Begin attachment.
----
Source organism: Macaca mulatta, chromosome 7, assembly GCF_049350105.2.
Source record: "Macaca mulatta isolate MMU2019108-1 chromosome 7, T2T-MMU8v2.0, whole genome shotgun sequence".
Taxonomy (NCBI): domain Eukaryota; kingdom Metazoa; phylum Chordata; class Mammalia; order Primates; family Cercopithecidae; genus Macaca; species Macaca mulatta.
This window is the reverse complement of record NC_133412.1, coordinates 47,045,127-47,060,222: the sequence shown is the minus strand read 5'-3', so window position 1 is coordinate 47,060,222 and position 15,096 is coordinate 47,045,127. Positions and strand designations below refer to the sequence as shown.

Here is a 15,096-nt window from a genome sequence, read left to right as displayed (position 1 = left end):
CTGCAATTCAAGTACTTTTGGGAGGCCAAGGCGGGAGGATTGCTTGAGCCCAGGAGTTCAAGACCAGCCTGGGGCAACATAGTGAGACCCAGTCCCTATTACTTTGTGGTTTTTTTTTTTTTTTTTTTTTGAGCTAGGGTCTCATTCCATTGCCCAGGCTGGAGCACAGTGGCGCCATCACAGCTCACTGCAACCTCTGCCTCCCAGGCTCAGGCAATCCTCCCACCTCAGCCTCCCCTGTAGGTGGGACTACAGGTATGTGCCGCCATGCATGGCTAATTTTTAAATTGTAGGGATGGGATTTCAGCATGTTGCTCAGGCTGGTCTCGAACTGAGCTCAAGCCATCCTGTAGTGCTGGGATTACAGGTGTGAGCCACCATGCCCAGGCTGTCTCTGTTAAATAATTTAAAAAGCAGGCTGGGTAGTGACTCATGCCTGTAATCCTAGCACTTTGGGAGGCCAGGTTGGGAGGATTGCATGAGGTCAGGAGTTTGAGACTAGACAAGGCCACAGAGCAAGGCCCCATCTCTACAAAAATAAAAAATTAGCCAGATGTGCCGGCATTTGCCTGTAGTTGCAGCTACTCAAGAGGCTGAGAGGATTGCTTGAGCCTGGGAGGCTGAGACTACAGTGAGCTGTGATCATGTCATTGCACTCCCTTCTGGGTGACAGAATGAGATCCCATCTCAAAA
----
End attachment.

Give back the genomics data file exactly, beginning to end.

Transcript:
Source organism: Macaca mulatta, chromosome 7, assembly GCF_049350105.2.
Source record: "Macaca mulatta isolate MMU2019108-1 chromosome 7, T2T-MMU8v2.0, whole genome shotgun sequence".
Taxonomy (NCBI): domain Eukaryota; kingdom Metazoa; phylum Chordata; class Mammalia; order Primates; family Cercopithecidae; genus Macaca; species Macaca mulatta.
This window is the reverse complement of record NC_133412.1, coordinates 47,045,127-47,060,222: the sequence shown is the minus strand read 5'-3', so window position 1 is coordinate 47,060,222 and position 15,096 is coordinate 47,045,127. Positions and strand designations below refer to the sequence as shown.

Here is a 15,096-nt window from a genome sequence, read left to right as displayed (position 1 = left end):
CTGCAATTCAAGTACTTTTGGGAGGCCAAGGCGGGAGGATTGCTTGAGCCCAGGAGTTCAAGACCAGCCTGGGGCAACATAGTGAGACCCAGTCCCTATTACTTTGTGGTTTTTTTTTTTTTTTTTTTTTGAGCTAGGGTCTCATTCCATTGCCCAGGCTGGAGCACAGTGGCGCCATCACAGCTCACTGCAACCTCTGCCTCCCAGGCTCAGGCAATCCTCCCACCTCAGCCTCCCCTGTAGGTGGGACTACAGGTATGTGCCGCCATGCATGGCTAATTTTTAAATTGTAGGGATGGGATTTCAGCATGTTGCTCAGGCTGGTCTCGAACTGAGCTCAAGCCATCCTGTAGTGCTGGGATTACAGGTGTGAGCCACCATGCCCAGGCTGTCTCTGTTAAATAATTTAAAAAGCAGGCTGGGTAGTGACTCATGCCTGTAATCCTAGCACTTTGGGAGGCCAGGTTGGGAGGATTGCATGAGGTCAGGAGTTTGAGACTAGACAAGGCCACAGAGCAAGGCCCCATCTCTACAAAAATAAAAAATTAGCCAGATGTGCCGGCATTTGCCTGTAGTTGCAGCTACTCAAGAGGCTGAGAGGATTGCTTGAGCCTGGGAGGCTGAGACTACAGTGAGCTGTGATCATGTCATTGCACTCCCTTCTGGGTGACAGAATGAGATCCCATCTCAAAA